Stressing Over Student Debt? Read This For Relief.
While there are a variety of strategies regarding the best way to pay down different kinds of debt, the “debt snowball method” is one of the most popular avenues recommended by financial experts for paying off debt.
According to this approach, you simply pay off the accounts with the smallest balances first. While this may seem to run counter to common sense if you have larger debts with higher interest rates, the psychological benefits gained from making progress add up to peace of mind and forward momentum.
After all, while making payment after payment toward chipping away at a large balance may want to make you throw your hands up and give in, there’s great satisfaction to be found in paying even a small debt down to zero and crossing it off your list.
If you’re dealing with loan payments which have become unmanageable, several federal repayment programs exist aimed at offering relief, including graduated, extended, income-based, and pay-as-you-earn repayment plans.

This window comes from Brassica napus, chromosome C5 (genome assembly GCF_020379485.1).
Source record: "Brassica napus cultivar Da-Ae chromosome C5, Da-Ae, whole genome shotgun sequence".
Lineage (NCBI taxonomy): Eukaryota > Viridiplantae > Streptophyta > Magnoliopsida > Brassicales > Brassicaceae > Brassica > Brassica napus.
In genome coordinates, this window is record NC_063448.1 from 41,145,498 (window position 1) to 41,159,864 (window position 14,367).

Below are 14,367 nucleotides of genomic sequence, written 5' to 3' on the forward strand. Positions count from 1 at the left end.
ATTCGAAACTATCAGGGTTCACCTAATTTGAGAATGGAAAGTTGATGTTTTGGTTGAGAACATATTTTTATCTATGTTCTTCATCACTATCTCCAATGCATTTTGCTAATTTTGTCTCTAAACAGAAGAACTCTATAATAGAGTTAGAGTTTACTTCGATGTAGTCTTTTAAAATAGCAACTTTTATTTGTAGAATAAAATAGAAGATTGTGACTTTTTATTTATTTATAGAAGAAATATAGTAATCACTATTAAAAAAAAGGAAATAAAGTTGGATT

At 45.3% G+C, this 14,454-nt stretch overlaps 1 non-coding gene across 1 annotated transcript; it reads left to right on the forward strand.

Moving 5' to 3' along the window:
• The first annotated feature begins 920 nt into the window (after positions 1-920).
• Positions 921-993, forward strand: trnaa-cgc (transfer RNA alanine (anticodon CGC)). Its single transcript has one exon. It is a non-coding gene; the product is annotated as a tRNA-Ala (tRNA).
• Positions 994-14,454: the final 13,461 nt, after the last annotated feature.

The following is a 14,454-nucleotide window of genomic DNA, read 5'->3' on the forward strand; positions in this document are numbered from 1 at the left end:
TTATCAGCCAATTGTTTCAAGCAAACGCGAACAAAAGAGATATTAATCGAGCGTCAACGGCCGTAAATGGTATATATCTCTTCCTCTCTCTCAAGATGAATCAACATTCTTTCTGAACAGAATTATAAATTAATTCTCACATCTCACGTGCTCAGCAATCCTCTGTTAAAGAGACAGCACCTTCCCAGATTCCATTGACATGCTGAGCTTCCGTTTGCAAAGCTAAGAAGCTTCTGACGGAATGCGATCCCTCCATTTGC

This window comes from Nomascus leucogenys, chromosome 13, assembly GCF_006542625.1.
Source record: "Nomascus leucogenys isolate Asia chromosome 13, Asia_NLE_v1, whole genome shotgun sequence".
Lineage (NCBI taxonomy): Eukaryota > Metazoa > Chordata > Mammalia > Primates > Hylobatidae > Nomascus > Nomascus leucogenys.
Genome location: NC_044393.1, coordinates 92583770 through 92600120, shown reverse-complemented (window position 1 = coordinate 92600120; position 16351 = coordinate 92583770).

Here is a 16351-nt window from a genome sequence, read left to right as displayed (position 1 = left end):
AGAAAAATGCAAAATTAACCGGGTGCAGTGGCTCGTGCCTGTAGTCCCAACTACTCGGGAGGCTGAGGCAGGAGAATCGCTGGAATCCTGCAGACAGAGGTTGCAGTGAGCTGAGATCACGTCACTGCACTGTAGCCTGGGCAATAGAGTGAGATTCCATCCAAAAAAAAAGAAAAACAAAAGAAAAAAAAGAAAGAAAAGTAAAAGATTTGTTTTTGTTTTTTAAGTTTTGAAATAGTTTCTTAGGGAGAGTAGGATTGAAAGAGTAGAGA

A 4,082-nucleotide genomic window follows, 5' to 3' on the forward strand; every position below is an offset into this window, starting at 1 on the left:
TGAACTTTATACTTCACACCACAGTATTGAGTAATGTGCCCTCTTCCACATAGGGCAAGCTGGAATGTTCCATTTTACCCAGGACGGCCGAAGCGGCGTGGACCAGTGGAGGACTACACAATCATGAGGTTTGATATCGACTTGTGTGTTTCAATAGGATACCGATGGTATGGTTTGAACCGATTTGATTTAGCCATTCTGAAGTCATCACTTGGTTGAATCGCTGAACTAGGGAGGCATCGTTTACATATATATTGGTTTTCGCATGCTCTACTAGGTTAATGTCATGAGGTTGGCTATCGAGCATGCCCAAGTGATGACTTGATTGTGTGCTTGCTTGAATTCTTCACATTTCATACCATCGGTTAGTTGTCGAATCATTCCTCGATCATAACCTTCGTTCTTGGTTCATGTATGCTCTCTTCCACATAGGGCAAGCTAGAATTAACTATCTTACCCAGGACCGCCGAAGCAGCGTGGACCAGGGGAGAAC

One thing to keep in mind about these programs? You’ll still have to pay back your loans, which may end up costing you more over time due to the total interest paid. In the meantime, however, you’ll enjoy invaluable breathing room while you explore avenues for getting caught up.
Regardless of the repayment program you choose, one element is critical: keep your loan servicer in the loop. If you are in danger of falling behind on your payments or not making a payment at all, inform your lender immediately. Think of it this way: They don’t want you to default on your loans any more than you do.
All loans aren’t created equally. The more you know about your loans, the more you’ll ultimately understand about how to repay them.
In the U.S., for example, students have several handy options for tracking their loans. The National Student Loan Data System (NSLDS) maintains a convenient database of all federal student loans, while credit reports reflect all private loans. In order to make sure nothing falls through the cracks, maintain an updated list of all of your loans, lenders, balances and repayment statuses.